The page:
“Between Here an Gone”

Pearl Robison comes from a fractured family line going back before the Civil War, and her life has carved a jagged line as well.  She is related through her father, Jason Jones Robison (1946- ) to Ruby Robison (1843-1933), who was the sister of Marcus Walsh Robison (1836-1897) Pearl’s great-great-great-grandfather.  Ruby Robison was a young prostitute in Shreveport who gave birth to a Civil War soldier’s child, the first Pearl Robison (see songs, “Fannin Street” and “Levi Motts is My Name“).

In 1973 Pearl Robison was born in Conyers, Georgia but we first meet Pearl when she is managing a dollar store in Macon.  One January day in 2010, sitting in her car before opening up, she decides to leave town and head west on U.S. 80.

Between Here And Gone

No one dreams of bein’ manager at Dollar Town
But life happens, there’s worse around
A stick of spearmint’ll hide whiskey on her breath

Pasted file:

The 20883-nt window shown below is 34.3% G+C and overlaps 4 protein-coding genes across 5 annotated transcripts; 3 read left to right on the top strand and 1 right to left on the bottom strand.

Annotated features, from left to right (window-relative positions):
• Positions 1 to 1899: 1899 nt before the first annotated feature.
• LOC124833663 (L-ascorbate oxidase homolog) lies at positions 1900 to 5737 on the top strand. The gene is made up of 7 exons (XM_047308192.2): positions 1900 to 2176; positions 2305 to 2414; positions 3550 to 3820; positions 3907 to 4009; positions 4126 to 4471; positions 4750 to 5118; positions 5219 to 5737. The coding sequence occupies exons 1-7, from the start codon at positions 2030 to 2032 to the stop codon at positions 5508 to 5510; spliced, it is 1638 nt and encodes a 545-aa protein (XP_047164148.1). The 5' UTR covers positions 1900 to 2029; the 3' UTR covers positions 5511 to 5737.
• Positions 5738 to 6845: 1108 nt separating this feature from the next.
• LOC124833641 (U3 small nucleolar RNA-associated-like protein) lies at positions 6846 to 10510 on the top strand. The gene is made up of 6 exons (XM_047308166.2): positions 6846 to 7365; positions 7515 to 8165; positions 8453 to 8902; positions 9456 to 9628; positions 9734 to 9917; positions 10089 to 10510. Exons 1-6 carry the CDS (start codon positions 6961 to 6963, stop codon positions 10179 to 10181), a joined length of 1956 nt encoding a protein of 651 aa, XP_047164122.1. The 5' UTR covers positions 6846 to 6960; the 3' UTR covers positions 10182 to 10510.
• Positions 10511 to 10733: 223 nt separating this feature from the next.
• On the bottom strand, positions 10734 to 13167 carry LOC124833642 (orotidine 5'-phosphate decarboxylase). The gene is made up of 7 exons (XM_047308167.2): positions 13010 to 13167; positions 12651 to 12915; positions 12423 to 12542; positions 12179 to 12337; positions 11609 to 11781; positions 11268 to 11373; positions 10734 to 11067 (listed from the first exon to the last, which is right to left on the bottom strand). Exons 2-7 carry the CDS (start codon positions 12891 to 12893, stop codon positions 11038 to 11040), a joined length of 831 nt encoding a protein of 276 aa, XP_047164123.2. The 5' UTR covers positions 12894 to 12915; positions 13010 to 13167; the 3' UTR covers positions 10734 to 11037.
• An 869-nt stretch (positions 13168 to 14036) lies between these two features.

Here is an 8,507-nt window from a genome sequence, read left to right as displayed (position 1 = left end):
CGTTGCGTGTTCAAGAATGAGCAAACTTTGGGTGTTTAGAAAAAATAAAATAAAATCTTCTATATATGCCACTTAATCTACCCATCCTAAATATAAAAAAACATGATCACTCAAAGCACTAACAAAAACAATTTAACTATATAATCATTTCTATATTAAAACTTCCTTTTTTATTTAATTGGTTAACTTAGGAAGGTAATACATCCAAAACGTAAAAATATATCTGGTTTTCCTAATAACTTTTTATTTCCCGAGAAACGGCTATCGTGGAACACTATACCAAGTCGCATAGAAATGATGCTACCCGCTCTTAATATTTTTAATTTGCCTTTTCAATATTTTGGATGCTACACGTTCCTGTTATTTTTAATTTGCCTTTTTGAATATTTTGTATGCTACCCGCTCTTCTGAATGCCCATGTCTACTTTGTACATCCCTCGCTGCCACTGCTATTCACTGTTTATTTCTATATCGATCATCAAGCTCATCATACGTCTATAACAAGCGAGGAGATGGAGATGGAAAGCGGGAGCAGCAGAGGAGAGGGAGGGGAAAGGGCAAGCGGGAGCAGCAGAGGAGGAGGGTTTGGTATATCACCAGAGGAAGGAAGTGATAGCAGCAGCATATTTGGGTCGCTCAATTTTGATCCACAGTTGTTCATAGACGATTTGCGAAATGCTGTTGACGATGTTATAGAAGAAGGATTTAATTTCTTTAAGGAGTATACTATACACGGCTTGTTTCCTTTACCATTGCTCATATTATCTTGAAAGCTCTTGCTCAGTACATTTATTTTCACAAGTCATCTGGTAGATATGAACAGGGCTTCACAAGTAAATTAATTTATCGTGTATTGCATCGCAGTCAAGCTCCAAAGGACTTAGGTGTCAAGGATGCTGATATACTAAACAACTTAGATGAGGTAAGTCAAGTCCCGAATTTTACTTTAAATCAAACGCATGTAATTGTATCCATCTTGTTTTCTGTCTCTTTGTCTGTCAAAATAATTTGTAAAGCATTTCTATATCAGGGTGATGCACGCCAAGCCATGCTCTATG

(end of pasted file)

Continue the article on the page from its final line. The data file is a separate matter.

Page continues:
Might as well open up she’s out of cigarettes

Snowed eight inches overnight the air is crystal clear
They’ll be buying extra bread and eggs and beer
Just sittin’ and thinkin’ in her car out there alone
She’s stranded between here and gone

She could just drive away free as the breeze
Start over somewhere, just leave
Don’t matter no more what’s right or wrong
She’s stranded between here and gone

Checking her makeup she sees a new grey hair
She don’ know that woman who returns her stare
The day’s first shopper pulls in the parking lot
She still has time for one more shot

There’s nothing in this town for her to stay
She used to find little things that kept that thought away
Like goin’ to the Blue Bonnet for a lemon custard cone
She’s stranded between here and gone

She could just drive away free as the breeze …

© 2017 Frank David Leone, Jr./Highway 80 Music (ASCAP)